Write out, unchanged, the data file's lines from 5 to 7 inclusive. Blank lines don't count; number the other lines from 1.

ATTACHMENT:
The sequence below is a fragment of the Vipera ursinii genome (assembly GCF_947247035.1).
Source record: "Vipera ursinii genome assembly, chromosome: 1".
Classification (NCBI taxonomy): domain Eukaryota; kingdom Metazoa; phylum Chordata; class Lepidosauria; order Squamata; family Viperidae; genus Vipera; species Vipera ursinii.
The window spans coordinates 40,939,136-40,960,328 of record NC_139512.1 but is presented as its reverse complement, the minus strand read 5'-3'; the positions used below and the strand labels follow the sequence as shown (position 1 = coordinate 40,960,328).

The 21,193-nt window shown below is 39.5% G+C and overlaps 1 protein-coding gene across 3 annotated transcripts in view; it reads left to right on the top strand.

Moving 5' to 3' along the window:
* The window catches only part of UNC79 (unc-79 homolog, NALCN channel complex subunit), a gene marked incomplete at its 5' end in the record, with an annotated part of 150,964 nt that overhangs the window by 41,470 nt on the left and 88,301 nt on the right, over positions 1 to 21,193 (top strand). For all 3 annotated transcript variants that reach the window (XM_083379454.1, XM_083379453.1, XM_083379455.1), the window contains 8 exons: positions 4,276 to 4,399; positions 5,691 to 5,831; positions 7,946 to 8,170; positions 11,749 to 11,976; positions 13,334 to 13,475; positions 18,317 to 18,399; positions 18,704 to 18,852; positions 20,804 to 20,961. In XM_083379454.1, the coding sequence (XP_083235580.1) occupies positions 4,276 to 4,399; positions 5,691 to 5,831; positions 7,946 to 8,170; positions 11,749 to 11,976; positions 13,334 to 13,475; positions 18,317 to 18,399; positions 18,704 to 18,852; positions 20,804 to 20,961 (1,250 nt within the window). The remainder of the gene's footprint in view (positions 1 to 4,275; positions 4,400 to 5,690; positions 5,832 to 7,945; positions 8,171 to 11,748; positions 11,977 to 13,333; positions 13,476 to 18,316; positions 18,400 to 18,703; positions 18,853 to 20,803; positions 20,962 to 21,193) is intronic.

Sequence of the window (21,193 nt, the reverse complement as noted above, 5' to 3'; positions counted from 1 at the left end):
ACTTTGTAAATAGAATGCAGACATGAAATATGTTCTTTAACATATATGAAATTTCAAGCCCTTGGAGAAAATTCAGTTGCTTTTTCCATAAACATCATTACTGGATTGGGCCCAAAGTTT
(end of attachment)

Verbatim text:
The 21,193-nt window shown below is 39.5% G+C and overlaps 1 protein-coding gene across 3 annotated transcripts in view; it reads left to right on the top strand.

Moving 5' to 3' along the window:
* The window catches only part of UNC79 (unc-79 homolog, NALCN channel complex subunit), a gene marked incomplete at its 5' end in the record, with an annotated part of 150,964 nt that overhangs the window by 41,470 nt on the left and 88,301 nt on the right, over positions 1 to 21,193 (top strand). For all 3 annotated transcript variants that reach the window (XM_083379454.1, XM_083379453.1, XM_083379455.1), the window contains 8 exons: positions 4,276 to 4,399; positions 5,691 to 5,831; positions 7,946 to 8,170; positions 11,749 to 11,976; positions 13,334 to 13,475; positions 18,317 to 18,399; positions 18,704 to 18,852; positions 20,804 to 20,961. In XM_083379454.1, the coding sequence (XP_083235580.1) occupies positions 4,276 to 4,399; positions 5,691 to 5,831; positions 7,946 to 8,170; positions 11,749 to 11,976; positions 13,334 to 13,475; positions 18,317 to 18,399; positions 18,704 to 18,852; positions 20,804 to 20,961 (1,250 nt within the window). The remainder of the gene's footprint in view (positions 1 to 4,275; positions 4,400 to 5,690; positions 5,832 to 7,945; positions 8,171 to 11,748; positions 11,977 to 13,333; positions 13,476 to 18,316; positions 18,400 to 18,703; positions 18,853 to 20,803; positions 20,962 to 21,193) is intronic.